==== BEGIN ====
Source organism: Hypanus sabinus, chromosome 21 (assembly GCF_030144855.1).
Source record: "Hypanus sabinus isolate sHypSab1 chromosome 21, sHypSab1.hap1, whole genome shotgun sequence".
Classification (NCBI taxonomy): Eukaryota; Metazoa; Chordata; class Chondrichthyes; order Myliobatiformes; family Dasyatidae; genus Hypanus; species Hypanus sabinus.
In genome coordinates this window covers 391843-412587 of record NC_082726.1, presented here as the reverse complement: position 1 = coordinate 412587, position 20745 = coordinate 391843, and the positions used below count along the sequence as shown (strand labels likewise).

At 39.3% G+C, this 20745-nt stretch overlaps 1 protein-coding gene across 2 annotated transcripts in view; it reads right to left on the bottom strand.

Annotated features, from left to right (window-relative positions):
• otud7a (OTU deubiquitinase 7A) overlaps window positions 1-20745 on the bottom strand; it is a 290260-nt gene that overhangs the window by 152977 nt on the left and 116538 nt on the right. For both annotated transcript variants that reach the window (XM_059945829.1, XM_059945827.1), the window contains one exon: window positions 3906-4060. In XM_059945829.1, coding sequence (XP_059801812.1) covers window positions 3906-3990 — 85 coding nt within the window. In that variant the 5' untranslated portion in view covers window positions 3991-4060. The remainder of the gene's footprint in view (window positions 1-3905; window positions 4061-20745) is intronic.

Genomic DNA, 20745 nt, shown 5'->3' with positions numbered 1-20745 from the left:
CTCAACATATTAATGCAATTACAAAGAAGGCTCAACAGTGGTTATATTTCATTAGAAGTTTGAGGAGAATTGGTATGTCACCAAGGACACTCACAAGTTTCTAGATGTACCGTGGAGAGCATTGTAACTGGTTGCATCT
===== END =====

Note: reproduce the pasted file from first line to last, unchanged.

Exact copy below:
Source organism: Hypanus sabinus, chromosome 21 (assembly GCF_030144855.1).
Source record: "Hypanus sabinus isolate sHypSab1 chromosome 21, sHypSab1.hap1, whole genome shotgun sequence".
Classification (NCBI taxonomy): Eukaryota; Metazoa; Chordata; class Chondrichthyes; order Myliobatiformes; family Dasyatidae; genus Hypanus; species Hypanus sabinus.
In genome coordinates this window covers 391843-412587 of record NC_082726.1, presented here as the reverse complement: position 1 = coordinate 412587, position 20745 = coordinate 391843, and the positions used below count along the sequence as shown (strand labels likewise).

At 39.3% G+C, this 20745-nt stretch overlaps 1 protein-coding gene across 2 annotated transcripts in view; it reads right to left on the bottom strand.

Annotated features, from left to right (window-relative positions):
• otud7a (OTU deubiquitinase 7A) overlaps window positions 1-20745 on the bottom strand; it is a 290260-nt gene that overhangs the window by 152977 nt on the left and 116538 nt on the right. For both annotated transcript variants that reach the window (XM_059945829.1, XM_059945827.1), the window contains one exon: window positions 3906-4060. In XM_059945829.1, coding sequence (XP_059801812.1) covers window positions 3906-3990 — 85 coding nt within the window. In that variant the 5' untranslated portion in view covers window positions 3991-4060. The remainder of the gene's footprint in view (window positions 1-3905; window positions 4061-20745) is intronic.

Genomic DNA, 20745 nt, shown 5'->3' with positions numbered 1-20745 from the left:
CTCAACATATTAATGCAATTACAAAGAAGGCTCAACAGTGGTTATATTTCATTAGAAGTTTGAGGAGAATTGGTATGTCACCAAGGACACTCACAAGTTTCTAGATGTACCGTGGAGAGCATTGTAACTGGTTGCATCT